Refugee riot in 1980 gives glimpse of Clinton in crisis

October 19, 1992|By Mark Matthews | Mark Matthews,Washington Bureau

WASHINGTON -- It was the biggest crisis of Bill Clinton's first term and the most violent of his career:

Hundreds of angry Cuban refugees, breaking out of Arkansas's sprawling Fort Chaffee army reservation in 1980, attacked state police and National Guardsmen with broken pieces of sidewalk and even live snakes before being driven back inside by batons and buckshot, where full-scale rioting and burning ensued.

Vastly outnumbered police, meanwhile, kept a worried watch on an inflamed local populace ready to defend family and property with all the guns and ammunition at hand.

Mr. Clinton went to the scene by helicopter, got briefed, backed the use by the state police of deadly force and authorized additional manpower. He demanded more military assistance from the White House and, after President Jimmy Carter dispatched an aide to Arkansas, announced a federal pledge for improved base security and worked to ease area residents' fears.

His quick and calm response, as recounted by state police and National Guard officials, failed to prevent the Cuban refugee issue from becoming an overall political disaster for Mr. Clinton, contributing to his defeat in 1980.

But it offers a clue to how the Arkansas governor, untested in national security, would function in a crisis as commander-in-chief: comfortable with using force and willing to give wide latitude to trusted commanders on the ground.

Mr. Clinton's capacity to command and lead in an emergency remains one of the biggest uncertainties as he stands poised, if polls are correct, to win the White House 15 days from now.

Fueling voter doubts in his closing statement during Thursday night's debate, President Bush urged viewers to imagine a sudden world or national crisis and asked, "Who has the perseverance, the character, the integrity, the maturity to get the job done?"

Crisis management

Mr. Clinton has obscured the image of a draft-avoiding opponent of the Vietnam War by backing Mr. Bush's crisis-management decisions during and after the war with Iraq and assuming a more forceful posture than the president's in protecting Muslims brutalized by Serbs in Bosnia-Herzegovina.

Asked in an Aug. 10 interview how he would decide whether to put American men and women in harm's way, Mr. Clinton pointed to the Fort Chaffee experience and to his willingness to allow guardsmen to train for potential conflict in Central America.

"I have had to command the National Guard in some very difficult positions," Mr. Clinton told CBS' "This Morning" program. "I had to make a decision about whether to let them train in Central America. I had to call them out to quell [a] riot of Cuban refugees in 1980. I had to authorize use of force in that action, and I did so to try to save lives. I didn't have any problem with doing that. . . .

"I'll make the best judgment I can based on the expert advice I get from military leaders and other leaders and based on what seems to be the right thing to do for the United States at the time," he said.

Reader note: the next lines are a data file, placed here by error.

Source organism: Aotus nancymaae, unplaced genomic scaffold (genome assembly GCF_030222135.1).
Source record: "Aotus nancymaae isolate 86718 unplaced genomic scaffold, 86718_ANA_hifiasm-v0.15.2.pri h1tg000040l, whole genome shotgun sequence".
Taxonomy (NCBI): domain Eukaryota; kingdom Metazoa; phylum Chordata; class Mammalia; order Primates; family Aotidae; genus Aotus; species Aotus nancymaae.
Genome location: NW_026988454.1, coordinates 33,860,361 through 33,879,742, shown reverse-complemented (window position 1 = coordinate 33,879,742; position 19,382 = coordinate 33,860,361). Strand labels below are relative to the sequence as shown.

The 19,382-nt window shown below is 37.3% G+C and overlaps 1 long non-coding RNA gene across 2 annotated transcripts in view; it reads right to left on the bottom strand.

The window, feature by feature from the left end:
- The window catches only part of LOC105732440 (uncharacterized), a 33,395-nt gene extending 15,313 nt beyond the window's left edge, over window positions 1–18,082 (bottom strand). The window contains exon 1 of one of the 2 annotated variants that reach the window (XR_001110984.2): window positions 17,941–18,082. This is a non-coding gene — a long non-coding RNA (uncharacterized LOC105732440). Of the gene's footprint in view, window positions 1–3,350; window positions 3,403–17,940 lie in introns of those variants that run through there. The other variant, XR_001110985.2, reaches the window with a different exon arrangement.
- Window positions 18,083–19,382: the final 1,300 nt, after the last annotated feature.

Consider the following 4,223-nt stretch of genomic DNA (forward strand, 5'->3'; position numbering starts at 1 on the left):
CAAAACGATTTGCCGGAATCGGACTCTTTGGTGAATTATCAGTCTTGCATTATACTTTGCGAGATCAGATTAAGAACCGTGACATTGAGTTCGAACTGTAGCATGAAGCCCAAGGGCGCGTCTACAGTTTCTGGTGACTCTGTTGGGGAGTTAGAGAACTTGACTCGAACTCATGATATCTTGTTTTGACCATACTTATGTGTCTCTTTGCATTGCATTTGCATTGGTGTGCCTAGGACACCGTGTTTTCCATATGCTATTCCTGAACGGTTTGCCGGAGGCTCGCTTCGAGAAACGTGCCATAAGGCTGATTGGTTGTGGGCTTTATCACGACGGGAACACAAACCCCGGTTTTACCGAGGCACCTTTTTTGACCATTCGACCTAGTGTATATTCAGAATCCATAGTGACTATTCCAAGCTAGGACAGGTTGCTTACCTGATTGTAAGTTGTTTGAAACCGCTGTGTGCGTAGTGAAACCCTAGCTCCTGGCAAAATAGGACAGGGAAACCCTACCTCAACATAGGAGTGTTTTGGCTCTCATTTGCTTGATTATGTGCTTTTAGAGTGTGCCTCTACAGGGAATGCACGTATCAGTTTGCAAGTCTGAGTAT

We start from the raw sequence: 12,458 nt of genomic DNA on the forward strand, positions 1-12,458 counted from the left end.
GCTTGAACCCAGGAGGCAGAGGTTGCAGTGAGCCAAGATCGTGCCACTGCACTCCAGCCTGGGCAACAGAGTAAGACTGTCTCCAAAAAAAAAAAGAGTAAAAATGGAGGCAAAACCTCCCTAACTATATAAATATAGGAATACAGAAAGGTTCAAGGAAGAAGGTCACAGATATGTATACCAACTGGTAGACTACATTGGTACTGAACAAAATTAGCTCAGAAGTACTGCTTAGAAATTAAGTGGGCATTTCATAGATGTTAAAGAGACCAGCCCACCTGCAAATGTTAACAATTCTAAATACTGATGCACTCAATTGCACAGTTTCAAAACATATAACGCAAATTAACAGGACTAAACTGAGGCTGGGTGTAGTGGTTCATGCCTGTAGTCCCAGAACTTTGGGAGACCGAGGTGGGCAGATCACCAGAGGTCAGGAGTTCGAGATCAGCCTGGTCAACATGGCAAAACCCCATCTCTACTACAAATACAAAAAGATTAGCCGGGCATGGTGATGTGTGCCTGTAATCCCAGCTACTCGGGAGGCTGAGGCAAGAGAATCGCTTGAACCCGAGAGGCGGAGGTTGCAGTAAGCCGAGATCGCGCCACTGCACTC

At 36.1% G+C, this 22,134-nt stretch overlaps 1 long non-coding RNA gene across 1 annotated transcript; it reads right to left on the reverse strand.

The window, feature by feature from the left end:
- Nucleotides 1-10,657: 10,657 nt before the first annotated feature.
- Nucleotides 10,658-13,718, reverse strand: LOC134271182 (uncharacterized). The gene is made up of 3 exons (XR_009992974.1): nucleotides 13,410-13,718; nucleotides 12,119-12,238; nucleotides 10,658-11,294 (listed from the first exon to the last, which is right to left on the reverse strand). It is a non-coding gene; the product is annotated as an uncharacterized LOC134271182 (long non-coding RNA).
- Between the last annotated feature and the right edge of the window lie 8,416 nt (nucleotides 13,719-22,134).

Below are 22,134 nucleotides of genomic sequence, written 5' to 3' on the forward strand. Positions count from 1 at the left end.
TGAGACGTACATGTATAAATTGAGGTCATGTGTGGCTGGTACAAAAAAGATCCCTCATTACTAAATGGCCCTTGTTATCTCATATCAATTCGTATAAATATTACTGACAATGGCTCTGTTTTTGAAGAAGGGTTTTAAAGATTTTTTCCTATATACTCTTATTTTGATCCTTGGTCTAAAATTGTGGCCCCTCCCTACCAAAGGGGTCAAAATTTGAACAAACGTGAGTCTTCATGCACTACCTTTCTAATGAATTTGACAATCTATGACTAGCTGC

All evidence indicates that he followed that pattern after the Fort Chaffee riot. The question is whether he could have prevented it in the first place.

A full picture of the episode shows the 33-year-old chief executive as less of a commander than a supporting actor, pushed to the sidelines by competing, uncoordinated federal agencies and unable to get the White House, then controlled by his own party, to act forcefully to prevent violence until it was too late.

The 1980 Mariel boatlift, the sudden mass exodus used by Fidel Castro to empty mental hospitals and prisons, caught the White House, Arkansas and the country as a whole off guard. With Florida overwhelmed, U.S. officials looked elsewhere for sites to process tens of thousands of refugees.

Fort Chaffee was a logical choice. The 72,000-acre Army Reserve camp had been used to process refugees from Indochina in the mid-1970s with such success that even area residents recall the experience favorably.

Mr. Clinton at first seemed to welcome the new influx. After Mr. Carter called him, the governor told a crowd at a courthouse ribbon-cutting that Arkansas and American citizens "must accept our responsibility as the leader of the free world," the Pine Bluff (Ark.) Commercial reported.

Praise from White House

Carter White House officials remember with gratitude his refusal to "demagogue" the issue.

"I thought Governor Clinton was extraordinarily cooperative and understanding," said Jack Watson, then a top White House official and now an Atlanta lawyer. "It was not a good situation politically for him, but he didn't duck. His actions were such that he understood what we were doing and why. He worked with us in every conceivable way to make it work."

But despite White House assurances of adequate security, the situation quickly spun out of control in a nightmare of competing federal agencies not communicating with one another, delays in processing and rising alarm over unruly young men among the 19,000 refugees.

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